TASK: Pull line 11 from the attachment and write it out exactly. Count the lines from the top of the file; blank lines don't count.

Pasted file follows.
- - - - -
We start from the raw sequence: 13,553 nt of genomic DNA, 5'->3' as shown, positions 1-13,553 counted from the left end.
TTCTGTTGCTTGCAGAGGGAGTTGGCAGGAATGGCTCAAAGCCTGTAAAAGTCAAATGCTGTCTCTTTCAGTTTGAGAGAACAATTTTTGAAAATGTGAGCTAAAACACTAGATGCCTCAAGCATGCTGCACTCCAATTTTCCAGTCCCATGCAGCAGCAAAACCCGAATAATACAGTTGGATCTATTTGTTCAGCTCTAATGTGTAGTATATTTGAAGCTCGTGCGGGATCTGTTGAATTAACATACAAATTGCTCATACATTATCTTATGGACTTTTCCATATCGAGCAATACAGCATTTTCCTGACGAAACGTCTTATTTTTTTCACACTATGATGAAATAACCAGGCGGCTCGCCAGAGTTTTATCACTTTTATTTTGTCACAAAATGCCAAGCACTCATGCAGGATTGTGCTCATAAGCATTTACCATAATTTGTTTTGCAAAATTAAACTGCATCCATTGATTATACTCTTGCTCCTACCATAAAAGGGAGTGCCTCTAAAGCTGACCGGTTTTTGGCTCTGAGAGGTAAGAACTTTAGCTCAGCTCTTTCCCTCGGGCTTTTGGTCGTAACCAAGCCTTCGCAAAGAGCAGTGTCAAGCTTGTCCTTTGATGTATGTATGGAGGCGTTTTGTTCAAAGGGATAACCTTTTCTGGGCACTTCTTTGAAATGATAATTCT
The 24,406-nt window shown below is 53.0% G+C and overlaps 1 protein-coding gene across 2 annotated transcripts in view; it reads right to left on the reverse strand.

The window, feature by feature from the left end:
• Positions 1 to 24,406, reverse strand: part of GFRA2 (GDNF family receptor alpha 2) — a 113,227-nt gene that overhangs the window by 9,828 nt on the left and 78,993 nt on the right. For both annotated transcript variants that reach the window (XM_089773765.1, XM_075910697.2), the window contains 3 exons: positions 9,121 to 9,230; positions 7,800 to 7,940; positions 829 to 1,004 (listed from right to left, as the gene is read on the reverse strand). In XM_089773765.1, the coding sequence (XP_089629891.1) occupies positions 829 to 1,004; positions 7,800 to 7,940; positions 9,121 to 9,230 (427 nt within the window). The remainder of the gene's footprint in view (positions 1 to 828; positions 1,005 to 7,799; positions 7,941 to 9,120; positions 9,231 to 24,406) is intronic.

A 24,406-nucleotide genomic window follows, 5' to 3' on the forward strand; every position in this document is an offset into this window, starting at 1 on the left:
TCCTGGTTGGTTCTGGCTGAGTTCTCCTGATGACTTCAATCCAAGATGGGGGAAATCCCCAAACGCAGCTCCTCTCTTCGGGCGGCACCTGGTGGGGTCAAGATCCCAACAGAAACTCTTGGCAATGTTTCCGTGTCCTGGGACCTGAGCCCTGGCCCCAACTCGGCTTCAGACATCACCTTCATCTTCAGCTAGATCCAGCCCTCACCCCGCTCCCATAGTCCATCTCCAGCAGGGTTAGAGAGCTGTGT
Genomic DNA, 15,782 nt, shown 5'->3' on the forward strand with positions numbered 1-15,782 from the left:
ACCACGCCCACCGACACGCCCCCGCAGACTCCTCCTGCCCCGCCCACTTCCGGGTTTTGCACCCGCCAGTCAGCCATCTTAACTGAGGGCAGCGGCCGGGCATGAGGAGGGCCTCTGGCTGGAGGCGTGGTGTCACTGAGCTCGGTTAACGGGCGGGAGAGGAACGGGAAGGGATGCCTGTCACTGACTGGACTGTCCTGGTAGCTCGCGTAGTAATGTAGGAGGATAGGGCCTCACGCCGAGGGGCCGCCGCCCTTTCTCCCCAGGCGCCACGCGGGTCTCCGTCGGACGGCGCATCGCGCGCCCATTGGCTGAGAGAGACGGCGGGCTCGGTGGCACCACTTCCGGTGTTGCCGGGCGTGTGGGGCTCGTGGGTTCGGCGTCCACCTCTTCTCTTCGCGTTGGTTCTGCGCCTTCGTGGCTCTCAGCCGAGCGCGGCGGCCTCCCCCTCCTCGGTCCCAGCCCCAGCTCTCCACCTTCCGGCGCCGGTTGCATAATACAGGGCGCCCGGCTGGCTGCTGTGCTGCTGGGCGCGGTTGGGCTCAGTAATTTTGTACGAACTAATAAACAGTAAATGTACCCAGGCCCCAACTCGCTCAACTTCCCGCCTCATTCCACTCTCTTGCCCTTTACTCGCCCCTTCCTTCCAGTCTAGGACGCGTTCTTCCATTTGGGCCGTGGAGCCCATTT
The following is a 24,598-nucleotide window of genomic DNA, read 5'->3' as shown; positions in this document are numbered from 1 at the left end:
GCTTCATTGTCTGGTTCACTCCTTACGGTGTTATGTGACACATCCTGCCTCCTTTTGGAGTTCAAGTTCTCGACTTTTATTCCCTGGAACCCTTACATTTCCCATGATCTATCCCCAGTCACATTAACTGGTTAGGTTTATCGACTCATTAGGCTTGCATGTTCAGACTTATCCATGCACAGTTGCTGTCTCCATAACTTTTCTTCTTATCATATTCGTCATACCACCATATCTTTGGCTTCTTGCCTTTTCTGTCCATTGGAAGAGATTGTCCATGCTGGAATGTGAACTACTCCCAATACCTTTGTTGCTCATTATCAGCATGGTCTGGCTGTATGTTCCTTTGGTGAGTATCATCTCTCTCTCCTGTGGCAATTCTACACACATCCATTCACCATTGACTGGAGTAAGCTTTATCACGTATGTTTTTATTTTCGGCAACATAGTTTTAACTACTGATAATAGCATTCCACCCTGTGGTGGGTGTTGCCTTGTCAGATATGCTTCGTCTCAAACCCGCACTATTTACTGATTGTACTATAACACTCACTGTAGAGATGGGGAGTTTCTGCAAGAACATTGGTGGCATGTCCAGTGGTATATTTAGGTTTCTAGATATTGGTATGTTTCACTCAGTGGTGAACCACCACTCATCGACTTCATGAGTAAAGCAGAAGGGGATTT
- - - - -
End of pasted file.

GCTTCATTGTCTGGTTCACTCCTTACGGTGTTATGTGACACATCCTGCCTCCTTTTGGAGTTCAAGTTCTCGACTTTTATTCCCTGGAACCCTTACATTTCCCATGATCTATCCCCAGTCACATTAACTGGTTAGGTTTATCGACTCATTAGGCTTGCATGTTCAGACTTATCCATGCACAGTTGCTGTCTCCATAACTTTTCTTCTTATCATATTCGTCATACCACCATATCTTTGGCTTCTTGCCTTTTCTGTCCATTGGAAGAGATTGTCCATGCTGGAATGTGAACTACTCCCAATACCTTTGTTGCTCATTATCAGCATGGTCTGGCTGTATGTTCCTTTGGTGAGTATCATCTCTCTCTCCTGTGGCAATTCTACACACATCCATTCACCATTGACTGGAGTAAGCTTTATCACGTATGTTTTTATTTTCGGCAACATAGTTTTAACTACTGATAATAGCATTCCACCCTGTGGTGGGTGTTGCCTTGTCAGATATGCTTCGTCTCAAACCCGCACTATTTACTGATTGTACTATAACACTCACTGTAGAGATGGGGAGTTTCTGCAAGAACATTGGTGGCATGTCCAGTGGTATATTTAGGTTTCTAGATATTGGTATGTTTCACTCAGTGGTGAACCACCACTCATCGACTTCATGAGTAAAGCAGAAGGGGATTT